Security » Bicycle Safety

Bicycle Safety

(Information provided by the Los Angeles Sheriff's Department)
Remember to:

Wear a Bicycle Helmet. Everyone at every age should wear bicycle helmets. For more guidance on fitting a helmet, see the National Highway Traffic Safety Administration's Fitting Your Bike Helmet.

■ Adjust Your Bicycle to Fit. Stand over your bicycle. There should be 1 to 2 inches between the rider and the top tube (bar) if using a road bike and 3 to 4 inches if using a mountain bike. The seat should be level front to back, and the height should be adjusted to allow a slight bend at the knee when the leg is fully extended. The handlebar height should be level with the seat.

■ Check Your Equipment. Before riding, inflate tires properly and check that the brakes work.

■ See and Be Seen. Whether daytime, dawn, dusk, bad weather, or at night, make yourself visible to others. Wear neon, fluorescent or other bright colors when riding, to be most easily seen. Wear something that reflects light, such as reflective tape or markings, or flashing lights. Remember, just because you can see a driver doesn't mean the driver can see you. Bicycling is fun, healthy, and a great family activity. But a bicycle isn't a toy; it's a vehicle! Some bike crashes can cause serious injuries and most are related to the behavior of you (the bicyclist) or the motorist. There are a number of things you can do to prevent a crash, and protect your brain if a crash occurs.

■ Control the Bicycle. Ride with two hands on the handlebars, except when signaling a turn. Place books and other items in a bicycle carrier or backpack.

■ Watch for and Avoid Road Hazards. Look for hazards such as potholes, broken glass, gravel, puddles, leaves, and dogs. All these hazards can cause a crash.

■ Use Verbal and Non-Verbal Communication. This includes eye contact with drivers, turn signals, pointing to road hazards for bicyclists behind you, and stating "passing on your left," or "on your left."

■ Avoid Riding at Night. It's hard for road users to see bicyclists at dusk, dawn, and nighttime. Use reflectors on the front and rear of your bicycle. White lights and red rear reflectors or lights are required by law in all States.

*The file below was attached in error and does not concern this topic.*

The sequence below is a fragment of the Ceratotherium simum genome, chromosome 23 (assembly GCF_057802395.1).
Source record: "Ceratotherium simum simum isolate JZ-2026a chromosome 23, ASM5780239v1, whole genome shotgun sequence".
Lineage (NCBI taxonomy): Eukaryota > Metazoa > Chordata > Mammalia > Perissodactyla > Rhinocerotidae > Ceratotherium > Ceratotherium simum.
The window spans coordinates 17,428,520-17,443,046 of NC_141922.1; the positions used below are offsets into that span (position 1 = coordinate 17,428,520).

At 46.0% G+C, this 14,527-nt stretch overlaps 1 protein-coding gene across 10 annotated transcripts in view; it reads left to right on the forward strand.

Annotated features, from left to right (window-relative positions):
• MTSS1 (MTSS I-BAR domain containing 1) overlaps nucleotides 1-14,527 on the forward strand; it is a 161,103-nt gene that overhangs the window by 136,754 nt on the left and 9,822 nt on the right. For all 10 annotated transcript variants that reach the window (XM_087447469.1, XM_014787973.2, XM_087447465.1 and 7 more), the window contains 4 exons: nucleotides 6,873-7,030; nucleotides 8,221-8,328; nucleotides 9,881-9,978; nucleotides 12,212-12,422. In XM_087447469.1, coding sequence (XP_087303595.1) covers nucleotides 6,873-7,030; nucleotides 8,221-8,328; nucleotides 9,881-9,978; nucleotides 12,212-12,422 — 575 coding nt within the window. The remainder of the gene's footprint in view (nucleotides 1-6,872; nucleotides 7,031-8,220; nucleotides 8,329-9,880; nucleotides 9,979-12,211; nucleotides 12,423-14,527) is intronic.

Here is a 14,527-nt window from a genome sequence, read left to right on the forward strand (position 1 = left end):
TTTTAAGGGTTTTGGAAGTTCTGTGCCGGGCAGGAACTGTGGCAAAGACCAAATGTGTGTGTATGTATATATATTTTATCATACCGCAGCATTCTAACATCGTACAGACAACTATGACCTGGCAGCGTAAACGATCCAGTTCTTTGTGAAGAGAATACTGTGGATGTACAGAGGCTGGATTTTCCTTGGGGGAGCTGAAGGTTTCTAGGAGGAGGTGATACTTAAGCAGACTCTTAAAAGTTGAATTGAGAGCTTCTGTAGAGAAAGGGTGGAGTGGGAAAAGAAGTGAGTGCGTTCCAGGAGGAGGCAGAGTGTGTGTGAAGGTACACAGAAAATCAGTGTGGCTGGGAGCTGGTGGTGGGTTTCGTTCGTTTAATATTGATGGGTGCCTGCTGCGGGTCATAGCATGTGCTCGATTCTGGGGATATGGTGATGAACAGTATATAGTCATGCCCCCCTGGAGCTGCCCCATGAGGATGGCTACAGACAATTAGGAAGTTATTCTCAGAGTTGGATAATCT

Rules of the Road - Bicycling on the Road In all States, bicycles on the roadway are considered vehicles, and bicyclists are the drivers, with the same rights and responsibilities as motorists to follow the rules of the road. When riding, always:

Go With the Traffic Flow. Ride on the right in the same direction as other vehicles. Go with the flow not against it.

Obey All Traffic Laws. A bicycle is a vehicle and you're the driver. When you ride in the street, obey all traffic signs, signals, and lane markings.

Yield to Traffic. Almost always, drivers on a smaller road must yield (wait) for traffic on a major or larger road. If there is no stop sign or traffic signal and you are coming from a smaller roadway (out of a driveway, from a sidewalk, a bike path, etc.), you must slow down and look to see if the way is clear before proceeding. Yield to pedestrians in a crosswalk.

■ Be Predictable. Ride in a straight line, not in and out of cars. Signal your moves to others.

■ Stay Alert at All Times. Use your eyes and ears. Watch out for potholes, cracks, wet leaves, storm grates, railroad tracks, or anything that could make you lose control of your bike. Listen for traffic and avoid dangerous situations; don't use personal electronics when you ride.

■ Look Before Turning. When turning left or right, always look behind you for a break in traffic, and then signal before making the turn. Watch for left- or right-turning traffic.

■ Watch for Parked Cars. Ride far enough out from the curb to avoid the unexpected from parked cars (like doors opening, or cars pulling out).

Where to Ride Safely

■ Use bike lanes or bike paths, if available.

∙ While bicycles are allowed on many roads, riders may feel safer being separated from traffic. A lane or path is a safer choice than riding on a sidewalk.

∙ Riding on sidewalks puts you in a place where cars do not look for or expect to see moving traffic.

∙ Sidewalk riding puts you at risk for crashes at driveways and intersections.

■ Children younger than 10 years old are not consistently able to make the decisions necessary to safely ride unsupervised in the street. Therefore, they are safer riding away from traffic.

■ For anyone riding on a sidewalk:

∙ Check the law in your State or jurisdiction to make sure sidewalk riding is allowed.

∙ Watch for vehicles coming out of or turning into driveways.

∙ Stop at corners of sidewalks and streets to look for cars and to make sure the drivers see you before crossing.

∙ Enter a street at a corner and not between parked cars. Alert pedestrians that you are nearby, saying, "Passing on your left," or use a bell or horn.